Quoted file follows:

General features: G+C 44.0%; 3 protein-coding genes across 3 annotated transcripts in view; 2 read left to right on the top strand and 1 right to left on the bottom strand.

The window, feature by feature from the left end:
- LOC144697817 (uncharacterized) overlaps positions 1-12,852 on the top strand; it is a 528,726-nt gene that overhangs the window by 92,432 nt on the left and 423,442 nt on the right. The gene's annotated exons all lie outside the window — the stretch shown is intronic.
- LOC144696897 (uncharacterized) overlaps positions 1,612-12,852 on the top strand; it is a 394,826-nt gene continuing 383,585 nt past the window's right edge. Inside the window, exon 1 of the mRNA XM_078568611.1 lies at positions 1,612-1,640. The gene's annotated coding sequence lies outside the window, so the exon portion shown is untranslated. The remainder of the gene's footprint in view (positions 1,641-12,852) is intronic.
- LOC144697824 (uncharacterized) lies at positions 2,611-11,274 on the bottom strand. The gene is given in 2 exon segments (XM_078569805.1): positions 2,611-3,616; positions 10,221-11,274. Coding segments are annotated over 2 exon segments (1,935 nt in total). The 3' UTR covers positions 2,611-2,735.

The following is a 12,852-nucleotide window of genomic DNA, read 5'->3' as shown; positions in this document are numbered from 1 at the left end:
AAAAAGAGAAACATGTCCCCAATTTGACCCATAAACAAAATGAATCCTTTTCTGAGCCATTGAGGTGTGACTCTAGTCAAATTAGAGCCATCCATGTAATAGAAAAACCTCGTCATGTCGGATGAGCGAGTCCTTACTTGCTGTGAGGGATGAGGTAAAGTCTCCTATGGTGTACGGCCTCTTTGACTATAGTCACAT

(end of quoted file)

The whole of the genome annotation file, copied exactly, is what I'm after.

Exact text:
General features: G+C 44.0%; 3 protein-coding genes across 3 annotated transcripts in view; 2 read left to right on the top strand and 1 right to left on the bottom strand.

The window, feature by feature from the left end:
- LOC144697817 (uncharacterized) overlaps positions 1-12,852 on the top strand; it is a 528,726-nt gene that overhangs the window by 92,432 nt on the left and 423,442 nt on the right. The gene's annotated exons all lie outside the window — the stretch shown is intronic.
- LOC144696897 (uncharacterized) overlaps positions 1,612-12,852 on the top strand; it is a 394,826-nt gene continuing 383,585 nt past the window's right edge. Inside the window, exon 1 of the mRNA XM_078568611.1 lies at positions 1,612-1,640. The gene's annotated coding sequence lies outside the window, so the exon portion shown is untranslated. The remainder of the gene's footprint in view (positions 1,641-12,852) is intronic.
- LOC144697824 (uncharacterized) lies at positions 2,611-11,274 on the bottom strand. The gene is given in 2 exon segments (XM_078569805.1): positions 2,611-3,616; positions 10,221-11,274. Coding segments are annotated over 2 exon segments (1,935 nt in total). The 3' UTR covers positions 2,611-2,735.

The following is a 12,852-nucleotide window of genomic DNA, read 5'->3' as shown; positions in this document are numbered from 1 at the left end:
AAAAAGAGAAACATGTCCCCAATTTGACCCATAAACAAAATGAATCCTTTTCTGAGCCATTGAGGTGTGACTCTAGTCAAATTAGAGCCATCCATGTAATAGAAAAACCTCGTCATGTCGGATGAGCGAGTCCTTACTTGCTGTGAGGGATGAGGTAAAGTCTCCTATGGTGTACGGCCTCTTTGACTATAGTCACAT